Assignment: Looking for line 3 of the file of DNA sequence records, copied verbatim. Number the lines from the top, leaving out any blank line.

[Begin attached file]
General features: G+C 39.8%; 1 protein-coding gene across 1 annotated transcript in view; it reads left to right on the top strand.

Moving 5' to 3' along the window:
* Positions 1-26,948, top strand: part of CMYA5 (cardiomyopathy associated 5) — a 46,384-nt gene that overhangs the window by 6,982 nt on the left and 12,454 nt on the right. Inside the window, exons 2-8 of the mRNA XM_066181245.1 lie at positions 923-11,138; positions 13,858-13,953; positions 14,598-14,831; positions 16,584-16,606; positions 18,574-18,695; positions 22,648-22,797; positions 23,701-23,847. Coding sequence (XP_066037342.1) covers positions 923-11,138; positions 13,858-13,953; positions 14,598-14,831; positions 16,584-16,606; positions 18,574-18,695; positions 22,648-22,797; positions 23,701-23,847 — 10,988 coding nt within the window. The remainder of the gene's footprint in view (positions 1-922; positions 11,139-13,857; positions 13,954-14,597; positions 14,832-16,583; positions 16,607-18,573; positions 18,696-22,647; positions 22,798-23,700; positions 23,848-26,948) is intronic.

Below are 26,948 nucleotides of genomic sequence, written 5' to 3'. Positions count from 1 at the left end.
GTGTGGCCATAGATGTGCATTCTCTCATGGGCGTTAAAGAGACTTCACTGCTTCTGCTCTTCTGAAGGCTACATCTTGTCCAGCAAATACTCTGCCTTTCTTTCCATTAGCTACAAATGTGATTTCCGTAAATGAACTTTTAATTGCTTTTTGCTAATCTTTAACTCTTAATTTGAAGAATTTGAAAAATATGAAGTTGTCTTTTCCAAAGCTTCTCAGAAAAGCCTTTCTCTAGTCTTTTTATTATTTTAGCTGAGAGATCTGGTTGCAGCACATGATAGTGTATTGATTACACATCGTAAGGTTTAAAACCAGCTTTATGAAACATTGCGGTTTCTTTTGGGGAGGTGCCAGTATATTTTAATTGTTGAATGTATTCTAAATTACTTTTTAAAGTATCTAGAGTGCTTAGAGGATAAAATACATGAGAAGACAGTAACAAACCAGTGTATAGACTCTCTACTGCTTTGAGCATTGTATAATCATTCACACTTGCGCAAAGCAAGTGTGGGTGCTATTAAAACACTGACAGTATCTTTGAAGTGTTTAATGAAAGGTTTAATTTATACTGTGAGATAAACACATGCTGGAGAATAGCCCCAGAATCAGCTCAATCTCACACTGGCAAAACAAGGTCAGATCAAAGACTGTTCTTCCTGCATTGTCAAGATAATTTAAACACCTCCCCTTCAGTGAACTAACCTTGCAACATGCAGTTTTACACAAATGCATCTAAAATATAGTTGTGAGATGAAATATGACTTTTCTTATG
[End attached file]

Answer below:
* Positions 1-26,948, top strand: part of CMYA5 (cardiomyopathy associated 5) — a 46,384-nt gene that overhangs the window by 6,982 nt on the left and 12,454 nt on the right. Inside the window, exons 2-8 of the mRNA XM_066181245.1 lie at positions 923-11,138; positions 13,858-13,953; positions 14,598-14,831; positions 16,584-16,606; positions 18,574-18,695; positions 22,648-22,797; positions 23,701-23,847. Coding sequence (XP_066037342.1) covers positions 923-11,138; positions 13,858-13,953; positions 14,598-14,831; positions 16,584-16,606; positions 18,574-18,695; positions 22,648-22,797; positions 23,701-23,847 — 10,988 coding nt within the window. The remainder of the gene's footprint in view (positions 1-922; positions 11,139-13,857; positions 13,954-14,597; positions 14,832-16,583; positions 16,607-18,573; positions 18,696-22,647; positions 22,798-23,700; positions 23,848-26,948) is intronic.